'Poverty may hit 40 crore workers'

Updated: Apr 09, 2020, 08:04 IST | Agencies | Geneva

International Labour Organisation says in a report that the lockdown measures in India in view of the pandemic have impacted these workers immensely

A volunteer holds a placard to raise awareness about Coronavirus in Chennai. Pic/AFP
A volunteer holds a placard to raise awareness about Coronavirus in Chennai. Pic/AFP

About 40 crore workers in India working in the informal economy are at risk of falling deeper into poverty during the COVID-19 pandemic crisis. The International Labour Organisation (ILO) said in a report today that the COVID-19 pandemic is affecting 2.7 billion workers globally due to lockdowns. The COVID-19 is already affecting tens of millions of informal workers. In India, Nigeria and Brazil, the number of workers in the informal economy affected by the lockdown and other containment measures is substantial. In India, with a share of almost 90 per cent of people working in the informal economy, about 400 million workers or 40 crore in the informal economy are at risk of falling deeper into poverty during the crisis.

The ILO said that the current lockdown measures in India, which are at the high end of the University of Oxford's COVID-19 Government Response Stringency Index, have impacted these workers significantly, forcing many of them to return to rural areas. The report said that particularly in low- and middle-income countries, hard-hit sectors have a high proportion of workers in informal employment and workers with limited access to health services and social protection.

Without appropriate policy measures, workers face a high risk of falling into poverty and will experience greater challenges in regaining their livelihoods during the recovery period. The ILO noted that the COVID-19 pandemic has further accelerated in terms of intensity and expanded its global reach. Full or partial lockdown measures are now affecting almost 2.7 billion workers, representing around 81 per cent of the world's workforce.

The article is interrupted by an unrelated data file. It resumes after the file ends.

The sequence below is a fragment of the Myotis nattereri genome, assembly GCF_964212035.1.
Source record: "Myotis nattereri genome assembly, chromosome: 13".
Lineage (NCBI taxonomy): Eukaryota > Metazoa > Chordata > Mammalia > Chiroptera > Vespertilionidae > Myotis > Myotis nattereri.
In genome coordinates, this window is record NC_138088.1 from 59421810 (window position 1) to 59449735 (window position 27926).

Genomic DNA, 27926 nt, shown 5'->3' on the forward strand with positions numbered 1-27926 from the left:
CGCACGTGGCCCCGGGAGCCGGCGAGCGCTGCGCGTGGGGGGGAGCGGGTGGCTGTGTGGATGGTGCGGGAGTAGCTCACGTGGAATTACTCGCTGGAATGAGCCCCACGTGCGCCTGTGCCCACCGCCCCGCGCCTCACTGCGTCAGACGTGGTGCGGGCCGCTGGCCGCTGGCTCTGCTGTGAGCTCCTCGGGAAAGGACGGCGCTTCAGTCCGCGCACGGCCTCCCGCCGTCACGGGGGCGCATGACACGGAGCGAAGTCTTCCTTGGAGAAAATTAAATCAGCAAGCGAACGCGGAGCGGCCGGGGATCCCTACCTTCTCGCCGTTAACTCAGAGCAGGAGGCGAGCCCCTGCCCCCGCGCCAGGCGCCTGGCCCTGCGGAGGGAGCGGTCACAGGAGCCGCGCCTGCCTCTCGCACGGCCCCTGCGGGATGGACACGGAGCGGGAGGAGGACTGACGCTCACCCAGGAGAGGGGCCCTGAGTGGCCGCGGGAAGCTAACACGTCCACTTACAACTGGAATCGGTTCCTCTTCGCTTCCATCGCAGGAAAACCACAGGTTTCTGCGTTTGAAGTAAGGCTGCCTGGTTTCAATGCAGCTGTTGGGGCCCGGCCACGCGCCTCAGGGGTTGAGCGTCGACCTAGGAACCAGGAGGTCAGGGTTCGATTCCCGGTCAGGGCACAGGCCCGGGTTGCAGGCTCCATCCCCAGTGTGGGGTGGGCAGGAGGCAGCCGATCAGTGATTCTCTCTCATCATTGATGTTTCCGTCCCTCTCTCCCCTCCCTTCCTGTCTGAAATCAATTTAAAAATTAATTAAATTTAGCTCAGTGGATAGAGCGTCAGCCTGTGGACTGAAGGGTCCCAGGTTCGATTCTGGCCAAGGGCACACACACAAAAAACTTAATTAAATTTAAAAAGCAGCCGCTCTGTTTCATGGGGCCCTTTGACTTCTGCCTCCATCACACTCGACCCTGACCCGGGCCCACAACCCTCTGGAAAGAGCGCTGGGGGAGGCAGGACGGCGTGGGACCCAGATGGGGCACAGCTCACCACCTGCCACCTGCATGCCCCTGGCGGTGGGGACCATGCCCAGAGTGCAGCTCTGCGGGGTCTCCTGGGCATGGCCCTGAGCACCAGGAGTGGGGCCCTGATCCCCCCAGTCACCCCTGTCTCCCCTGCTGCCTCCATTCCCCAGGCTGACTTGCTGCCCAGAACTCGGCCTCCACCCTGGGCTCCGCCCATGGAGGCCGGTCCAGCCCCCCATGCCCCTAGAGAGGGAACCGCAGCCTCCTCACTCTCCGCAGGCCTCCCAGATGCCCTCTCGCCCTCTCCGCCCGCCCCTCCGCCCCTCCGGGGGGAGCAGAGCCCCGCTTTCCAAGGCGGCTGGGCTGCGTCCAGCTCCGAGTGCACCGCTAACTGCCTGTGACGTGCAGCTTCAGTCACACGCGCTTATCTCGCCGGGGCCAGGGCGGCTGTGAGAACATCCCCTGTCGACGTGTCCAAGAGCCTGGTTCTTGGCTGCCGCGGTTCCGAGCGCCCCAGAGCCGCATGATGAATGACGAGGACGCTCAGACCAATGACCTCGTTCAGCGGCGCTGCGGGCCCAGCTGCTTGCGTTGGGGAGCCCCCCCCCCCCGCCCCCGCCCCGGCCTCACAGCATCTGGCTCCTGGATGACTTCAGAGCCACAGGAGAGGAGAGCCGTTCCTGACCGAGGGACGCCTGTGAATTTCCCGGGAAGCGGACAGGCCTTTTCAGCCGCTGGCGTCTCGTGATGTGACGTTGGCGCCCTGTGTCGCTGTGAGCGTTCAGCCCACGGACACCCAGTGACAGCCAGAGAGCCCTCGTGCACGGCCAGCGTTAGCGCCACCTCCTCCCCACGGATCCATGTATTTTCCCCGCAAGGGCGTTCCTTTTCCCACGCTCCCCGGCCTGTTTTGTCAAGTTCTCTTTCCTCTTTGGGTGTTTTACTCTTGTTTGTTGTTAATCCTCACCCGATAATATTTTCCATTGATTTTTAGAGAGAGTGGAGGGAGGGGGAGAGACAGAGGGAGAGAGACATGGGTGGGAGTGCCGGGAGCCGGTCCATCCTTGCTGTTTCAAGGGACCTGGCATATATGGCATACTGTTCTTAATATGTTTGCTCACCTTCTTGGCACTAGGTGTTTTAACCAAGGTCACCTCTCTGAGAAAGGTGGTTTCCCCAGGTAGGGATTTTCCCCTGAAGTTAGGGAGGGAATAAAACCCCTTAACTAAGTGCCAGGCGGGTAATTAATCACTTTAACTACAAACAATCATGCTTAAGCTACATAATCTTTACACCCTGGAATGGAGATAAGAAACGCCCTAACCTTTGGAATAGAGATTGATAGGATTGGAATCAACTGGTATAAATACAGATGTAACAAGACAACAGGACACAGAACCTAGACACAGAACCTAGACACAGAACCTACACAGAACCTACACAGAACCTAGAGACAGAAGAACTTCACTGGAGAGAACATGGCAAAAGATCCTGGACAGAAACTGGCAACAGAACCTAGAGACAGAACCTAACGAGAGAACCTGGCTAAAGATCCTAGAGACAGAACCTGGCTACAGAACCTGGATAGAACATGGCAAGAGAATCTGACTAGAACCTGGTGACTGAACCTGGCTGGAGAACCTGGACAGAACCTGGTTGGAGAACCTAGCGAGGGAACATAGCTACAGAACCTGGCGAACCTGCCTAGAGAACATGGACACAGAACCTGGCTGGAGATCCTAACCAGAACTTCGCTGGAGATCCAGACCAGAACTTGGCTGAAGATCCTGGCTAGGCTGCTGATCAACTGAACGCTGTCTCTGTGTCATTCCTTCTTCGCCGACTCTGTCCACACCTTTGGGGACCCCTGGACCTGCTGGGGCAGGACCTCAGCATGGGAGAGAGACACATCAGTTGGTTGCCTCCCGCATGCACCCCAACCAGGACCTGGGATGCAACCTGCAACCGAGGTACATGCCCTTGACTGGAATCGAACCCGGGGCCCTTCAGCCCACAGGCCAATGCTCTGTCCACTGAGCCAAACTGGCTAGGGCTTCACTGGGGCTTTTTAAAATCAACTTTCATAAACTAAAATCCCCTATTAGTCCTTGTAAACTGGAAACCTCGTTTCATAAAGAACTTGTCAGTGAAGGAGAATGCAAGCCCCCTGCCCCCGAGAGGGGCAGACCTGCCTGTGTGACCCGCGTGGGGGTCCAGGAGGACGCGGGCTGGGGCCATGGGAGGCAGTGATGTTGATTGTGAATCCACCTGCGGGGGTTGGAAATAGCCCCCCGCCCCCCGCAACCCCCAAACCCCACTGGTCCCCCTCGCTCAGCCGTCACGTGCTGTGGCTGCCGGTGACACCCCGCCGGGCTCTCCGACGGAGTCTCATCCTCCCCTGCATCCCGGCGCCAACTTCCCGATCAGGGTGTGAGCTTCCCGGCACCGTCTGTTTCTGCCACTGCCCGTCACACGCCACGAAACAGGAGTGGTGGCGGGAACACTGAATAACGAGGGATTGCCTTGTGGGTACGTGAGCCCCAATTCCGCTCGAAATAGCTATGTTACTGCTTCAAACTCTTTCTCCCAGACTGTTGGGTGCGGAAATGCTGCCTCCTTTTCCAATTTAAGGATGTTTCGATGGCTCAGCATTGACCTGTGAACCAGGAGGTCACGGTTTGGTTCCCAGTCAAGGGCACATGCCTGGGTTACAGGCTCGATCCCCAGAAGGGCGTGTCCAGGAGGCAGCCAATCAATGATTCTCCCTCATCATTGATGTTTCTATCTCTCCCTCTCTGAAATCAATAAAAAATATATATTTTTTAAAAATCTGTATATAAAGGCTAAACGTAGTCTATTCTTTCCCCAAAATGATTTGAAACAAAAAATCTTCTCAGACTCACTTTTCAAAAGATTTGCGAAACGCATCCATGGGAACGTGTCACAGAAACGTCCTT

Employment contraction has already begun on a large (often unprecedented) scale in many countries. In the absence of other data, changes in working hours, which reflect both layoffs and other temporary reductions in working time, give a better picture about the dire reality of the current labour market situation.

'Pvt labs should not charge exorbitantly'

The SC suggested the Centre should create a mechanism wherein private labs conducting COVID-19 tests do not charge exorbitant fees from public and govt should reimburse the fees. A bench of Justices Ashok Bhushan and S Ravindra Bhat was told by the Centre that earlier 15,000 tests were conducted per day by 118 labs and later 47 private labs were also allowed.

COVID-19: Govt to create larger force

Asserting that India faces a significantly higher threat from the COVID-19 pandemic, the government has decided to create a "larger force" to replace frontline workers engaged in various works to tackle the pandemic. "... As all are aware, India faces a significantly higher threat from COVID-19. India's first line of workers is already engaged in COVID relief and doing commendable job."

'Continue with Section 144 in Goa'

Most ministers in Goa urged Chief Minister Pramod Sawant to continue with prohibitory orders until the Coronavirus threat ended, even as several other ministerial colleagues called for extension of the 21-day lockdown by a few more days. Speaking to the media after a Cabinet meeting at the State Secretariat, the ministers unanimously said that the Goa government would eventually go by the decision of PM Narendra Modi.

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